SHARED CITIES: Creative Momentum (SCCM) is on a mission to improve the quality of life in European cities. By exploring aspects of sharing and urban design we are creating new ways of living in our cities. Together.
Shared Cities: Creative Momentum is a seminal four-year cultural project that brings together eleven partners from seven major European cities: Belgrade, Berlin, Bratislava, Budapest, Katowice, Prague and Warsaw. SCCM establishes an international network for a creative discourse at the intersection of architecture, art, urbanism and the sharing economy to contribute to the transformation of urban spaces. From 2016 to 2020 more than 150 activities will take place, encompassing festivals, films, exhibitions, artists’ residencies or case studies. The project’s ambition is to show urban citizens that their participation and cooperation is essential for creating a pleasant and valuable urban environment. The project’s creative centre is Prague where the Goethe-Institut, Czech Centres and the reSITE organisation form its core team.
Activities: Festivals, films, exhibitions, workshops, residencies, research and case studies
When: June 2016 – February 2020
KÉK participates with two of its projects in the Shared Cities programs. With Budapest100, our annual urban festival organized every spring since 2011, and with the now commencing Csepel Works project.
Budapest100 - Within the framework of Shared Cities, new elements are added to our annual urban festival, which in 2017 will focus on the Budapest riverbank. This year, we are inviting public and private institutions located along the Donau riverbank to participate in our workshops, with the aim to highlight the crucial role institutions play in the lives of riverbank neighborhoods, as well as to invite the various institutions to participate and cooperate with each other in the development of a shared vision for the future of the Budapest riverbank. On the long run, the goal of the program is to challenge local institutions, businesses and other actors to actively contribute to the everyday life and functioning of the city. KÉK offers its expertise in the form of consultations and workshops, while it also provides a communicational platform and organizational support to realize the project. The core program of Budapest100 will take place between April 21-23, while the freshly added modules will unfold during the following week, all culminating in the closing event on the next weekend.
Csepel Művek - Our other project is based on a series of workshops and presentations that explore and discuss the possibilities of common development strategies for the hundreds of companies and businesses that formed during and after the privatization process of the Csepel Works plant since the 1990s. While in the past, the plant used to be the single largest industrial complex in Hungary, nowadays the territory is owned and occupied by roughly 500-600 companies of various scale and specialization, yet without a shared vision for the future development of the area. The primary goal of the project is to explore models based on which a common place-making and branding strategy could be formulated that, building on the legacy of the Csepel Works, encourages sustainable, mutually reinforcing and innovative practices for the development of local businesses. As part of the project, we are re-examining the cultural and architectural heritage of the Csepel Works plant from the perspectives of economic and urban development and heritage protection. Our findings will be exhibited in the first half of 2018.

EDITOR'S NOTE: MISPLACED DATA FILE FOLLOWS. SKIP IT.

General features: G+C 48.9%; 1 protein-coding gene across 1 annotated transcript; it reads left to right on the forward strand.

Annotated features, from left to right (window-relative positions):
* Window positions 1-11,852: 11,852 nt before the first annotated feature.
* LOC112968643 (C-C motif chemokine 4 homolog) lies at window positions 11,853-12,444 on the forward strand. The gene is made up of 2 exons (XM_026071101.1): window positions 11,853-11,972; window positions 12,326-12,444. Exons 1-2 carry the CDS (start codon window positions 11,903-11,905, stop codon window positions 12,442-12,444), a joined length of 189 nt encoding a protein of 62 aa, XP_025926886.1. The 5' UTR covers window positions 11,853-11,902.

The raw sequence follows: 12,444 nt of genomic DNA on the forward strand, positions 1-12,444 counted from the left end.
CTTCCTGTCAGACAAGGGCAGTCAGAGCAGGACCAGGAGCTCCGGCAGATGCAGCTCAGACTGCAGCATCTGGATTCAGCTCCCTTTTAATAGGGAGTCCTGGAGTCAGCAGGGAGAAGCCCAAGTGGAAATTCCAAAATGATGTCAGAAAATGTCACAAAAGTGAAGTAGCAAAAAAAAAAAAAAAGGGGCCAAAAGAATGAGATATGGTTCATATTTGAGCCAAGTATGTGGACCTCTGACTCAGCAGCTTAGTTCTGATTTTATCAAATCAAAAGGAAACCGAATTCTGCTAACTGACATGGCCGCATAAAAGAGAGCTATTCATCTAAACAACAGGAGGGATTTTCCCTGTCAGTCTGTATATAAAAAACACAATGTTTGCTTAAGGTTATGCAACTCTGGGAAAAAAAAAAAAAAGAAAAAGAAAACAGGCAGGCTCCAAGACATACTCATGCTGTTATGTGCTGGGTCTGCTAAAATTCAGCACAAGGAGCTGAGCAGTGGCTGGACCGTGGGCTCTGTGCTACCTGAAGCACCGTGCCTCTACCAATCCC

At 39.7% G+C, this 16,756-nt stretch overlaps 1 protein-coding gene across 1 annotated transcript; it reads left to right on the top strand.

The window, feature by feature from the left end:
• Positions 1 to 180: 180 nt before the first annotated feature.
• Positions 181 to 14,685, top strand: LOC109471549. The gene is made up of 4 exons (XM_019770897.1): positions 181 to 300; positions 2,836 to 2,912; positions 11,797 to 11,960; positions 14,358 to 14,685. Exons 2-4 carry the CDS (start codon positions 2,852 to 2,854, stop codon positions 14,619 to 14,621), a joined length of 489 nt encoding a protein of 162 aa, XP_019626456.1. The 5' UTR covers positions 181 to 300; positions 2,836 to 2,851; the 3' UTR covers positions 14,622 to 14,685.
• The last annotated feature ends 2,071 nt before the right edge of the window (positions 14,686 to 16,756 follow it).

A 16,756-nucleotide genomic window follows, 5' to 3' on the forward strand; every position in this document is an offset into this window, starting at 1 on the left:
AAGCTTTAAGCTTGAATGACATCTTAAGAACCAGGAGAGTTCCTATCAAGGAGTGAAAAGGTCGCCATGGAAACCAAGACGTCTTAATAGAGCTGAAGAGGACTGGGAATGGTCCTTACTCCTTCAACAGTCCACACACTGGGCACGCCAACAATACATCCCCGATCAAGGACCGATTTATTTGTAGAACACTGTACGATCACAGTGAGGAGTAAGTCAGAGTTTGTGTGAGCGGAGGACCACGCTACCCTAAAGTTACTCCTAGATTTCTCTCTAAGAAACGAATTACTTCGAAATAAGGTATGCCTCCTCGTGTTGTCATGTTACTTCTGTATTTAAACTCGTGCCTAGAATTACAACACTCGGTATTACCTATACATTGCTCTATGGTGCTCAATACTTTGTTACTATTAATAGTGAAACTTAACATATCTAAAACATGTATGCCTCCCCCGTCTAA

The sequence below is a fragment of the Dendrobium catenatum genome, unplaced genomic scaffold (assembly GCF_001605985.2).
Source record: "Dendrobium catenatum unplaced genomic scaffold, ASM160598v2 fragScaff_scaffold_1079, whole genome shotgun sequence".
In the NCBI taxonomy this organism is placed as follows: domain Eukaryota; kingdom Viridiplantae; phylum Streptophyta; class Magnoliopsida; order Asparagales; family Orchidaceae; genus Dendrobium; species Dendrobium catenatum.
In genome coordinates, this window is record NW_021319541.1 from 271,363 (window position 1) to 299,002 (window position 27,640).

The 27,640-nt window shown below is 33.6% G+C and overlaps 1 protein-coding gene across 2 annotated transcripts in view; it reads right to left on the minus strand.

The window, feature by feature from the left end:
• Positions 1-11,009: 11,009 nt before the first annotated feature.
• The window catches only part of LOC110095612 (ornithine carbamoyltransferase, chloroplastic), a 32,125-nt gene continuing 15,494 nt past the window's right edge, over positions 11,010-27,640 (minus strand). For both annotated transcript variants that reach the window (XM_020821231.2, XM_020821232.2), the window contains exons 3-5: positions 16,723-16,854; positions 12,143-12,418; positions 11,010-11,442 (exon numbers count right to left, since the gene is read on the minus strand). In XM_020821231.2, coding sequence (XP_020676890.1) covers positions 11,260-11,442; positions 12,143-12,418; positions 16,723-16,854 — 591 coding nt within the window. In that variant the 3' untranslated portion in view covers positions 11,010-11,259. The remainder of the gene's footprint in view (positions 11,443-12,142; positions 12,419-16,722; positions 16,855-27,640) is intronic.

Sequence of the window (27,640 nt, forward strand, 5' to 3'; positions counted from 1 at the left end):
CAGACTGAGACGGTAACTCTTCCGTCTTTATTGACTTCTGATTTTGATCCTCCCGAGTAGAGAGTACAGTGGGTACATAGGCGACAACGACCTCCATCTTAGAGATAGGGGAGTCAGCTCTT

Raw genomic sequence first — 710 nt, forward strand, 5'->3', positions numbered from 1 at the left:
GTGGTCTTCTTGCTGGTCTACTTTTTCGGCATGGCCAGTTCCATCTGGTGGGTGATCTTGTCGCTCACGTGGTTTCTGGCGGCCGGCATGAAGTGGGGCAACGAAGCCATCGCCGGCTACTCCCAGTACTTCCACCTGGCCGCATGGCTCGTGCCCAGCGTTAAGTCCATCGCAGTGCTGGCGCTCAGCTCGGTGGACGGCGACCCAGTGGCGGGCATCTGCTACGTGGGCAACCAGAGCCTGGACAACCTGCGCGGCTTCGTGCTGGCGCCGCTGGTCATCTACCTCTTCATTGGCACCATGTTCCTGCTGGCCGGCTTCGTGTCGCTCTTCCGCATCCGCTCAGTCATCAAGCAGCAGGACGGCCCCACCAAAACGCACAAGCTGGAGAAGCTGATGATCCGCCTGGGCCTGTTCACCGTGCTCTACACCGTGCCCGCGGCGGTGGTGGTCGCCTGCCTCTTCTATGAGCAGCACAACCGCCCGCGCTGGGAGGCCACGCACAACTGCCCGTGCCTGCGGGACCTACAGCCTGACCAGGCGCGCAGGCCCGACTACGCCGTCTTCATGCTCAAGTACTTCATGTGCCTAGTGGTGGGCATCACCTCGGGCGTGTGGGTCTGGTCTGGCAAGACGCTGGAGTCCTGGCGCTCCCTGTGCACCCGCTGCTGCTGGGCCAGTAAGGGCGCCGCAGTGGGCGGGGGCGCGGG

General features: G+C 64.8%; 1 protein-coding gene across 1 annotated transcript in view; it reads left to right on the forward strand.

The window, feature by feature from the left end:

Participating institutions and partners:
Goethe-Institut (DE), Czech Centres (CZ), reSITE (CZ), Academy of Fine Arts and Design in Bratislava (SK), Association of Belgrade Architects (RS), Hungarian Contemporary Architecture Centre – KÉK (HU), Katowice City of Gardens (PL), KUNSTrePUBLIK (DE), Mindspace (HU), Old Market Hall Alliance (SK), Res Publica – Cities Magazine (PL). Co-funded by the Creative Europe Programme of the European Union.
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Architect and urbanist interested in design as inquiry. His works investigate the relationship of contemporary culture, accessible technology and the human environment. He is a founding member and curator of KÉK Hungarian Contemporary Architecture Center. He has taught, published and lectured internationally. As a consultant and strategist he works with cities, institutions and private clients. He has directed workshops, research projects and curated exhibitions and public programs. From 2014 he also works with Design Terminal as advisor in urbanism. His ongoing PhD research focuses on networked technologies in urban space. He is based in Budapest.